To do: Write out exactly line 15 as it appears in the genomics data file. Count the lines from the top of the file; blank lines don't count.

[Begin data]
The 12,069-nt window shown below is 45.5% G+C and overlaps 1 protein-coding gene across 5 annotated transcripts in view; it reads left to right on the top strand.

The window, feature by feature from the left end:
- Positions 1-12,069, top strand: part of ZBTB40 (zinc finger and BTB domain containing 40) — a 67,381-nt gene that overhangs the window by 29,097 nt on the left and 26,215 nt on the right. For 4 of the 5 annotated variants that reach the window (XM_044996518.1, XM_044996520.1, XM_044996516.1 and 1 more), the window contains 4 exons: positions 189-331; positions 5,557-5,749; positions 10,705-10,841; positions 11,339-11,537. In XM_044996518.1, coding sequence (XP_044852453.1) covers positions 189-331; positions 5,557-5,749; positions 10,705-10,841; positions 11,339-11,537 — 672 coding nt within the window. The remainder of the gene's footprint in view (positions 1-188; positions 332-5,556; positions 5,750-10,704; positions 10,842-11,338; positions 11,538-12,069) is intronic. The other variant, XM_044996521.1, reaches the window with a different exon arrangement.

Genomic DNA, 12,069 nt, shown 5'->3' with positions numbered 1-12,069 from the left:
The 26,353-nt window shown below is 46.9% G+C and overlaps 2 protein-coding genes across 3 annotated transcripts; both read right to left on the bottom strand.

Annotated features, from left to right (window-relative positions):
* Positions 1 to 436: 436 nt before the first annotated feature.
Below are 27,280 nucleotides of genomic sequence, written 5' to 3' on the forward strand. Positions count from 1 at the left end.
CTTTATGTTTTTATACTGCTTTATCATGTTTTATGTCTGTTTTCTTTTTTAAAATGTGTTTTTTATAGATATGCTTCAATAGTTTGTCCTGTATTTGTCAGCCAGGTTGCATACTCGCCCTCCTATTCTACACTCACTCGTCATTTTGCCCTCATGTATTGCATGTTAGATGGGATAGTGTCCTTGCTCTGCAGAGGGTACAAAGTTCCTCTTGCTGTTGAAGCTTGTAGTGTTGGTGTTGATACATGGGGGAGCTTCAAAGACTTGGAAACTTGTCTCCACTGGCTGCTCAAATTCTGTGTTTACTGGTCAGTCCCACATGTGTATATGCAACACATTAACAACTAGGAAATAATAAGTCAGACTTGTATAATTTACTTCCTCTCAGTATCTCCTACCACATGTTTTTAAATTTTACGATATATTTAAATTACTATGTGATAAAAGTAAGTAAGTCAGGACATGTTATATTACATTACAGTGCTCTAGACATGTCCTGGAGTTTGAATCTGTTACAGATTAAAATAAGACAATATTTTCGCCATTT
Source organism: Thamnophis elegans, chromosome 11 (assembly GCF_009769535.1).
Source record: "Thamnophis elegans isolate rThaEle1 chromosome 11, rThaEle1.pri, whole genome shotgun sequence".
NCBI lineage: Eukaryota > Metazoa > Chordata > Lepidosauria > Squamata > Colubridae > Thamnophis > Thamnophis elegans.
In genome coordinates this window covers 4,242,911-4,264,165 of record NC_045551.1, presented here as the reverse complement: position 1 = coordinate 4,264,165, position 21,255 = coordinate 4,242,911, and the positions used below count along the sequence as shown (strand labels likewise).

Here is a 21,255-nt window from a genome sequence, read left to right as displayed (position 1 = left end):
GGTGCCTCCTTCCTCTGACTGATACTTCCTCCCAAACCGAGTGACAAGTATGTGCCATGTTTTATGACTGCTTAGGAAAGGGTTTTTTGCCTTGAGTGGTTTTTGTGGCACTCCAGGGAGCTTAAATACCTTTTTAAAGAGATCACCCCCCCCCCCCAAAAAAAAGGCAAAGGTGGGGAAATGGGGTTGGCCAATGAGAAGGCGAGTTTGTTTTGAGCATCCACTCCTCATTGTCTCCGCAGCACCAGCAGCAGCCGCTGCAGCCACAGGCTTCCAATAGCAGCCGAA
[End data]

GGTGCCTCCTTCCTCTGACTGATACTTCCTCCCAAACCGAGTGACAAGTATGTGCCATGTTTTATGACTGCTTAGGAAAGGGTTTTTTGCCTTGAGTGGTTTTTGTGGCACTCCAGGGAGCTTAAATACCTTTTTAAAGAGATCACCCCCCCCCCCCAAAAAAAAGGCAAAGGTGGGGAAATGGGGTTGGCCAATGAGAAGGCGAGTTTGTTTTGAGCATCCACTCCTCATTGTCTCCGCAGCACCAGCAGCAGCCGCTGCAGCCACAGGCTTCCAATAGCAGCCGAA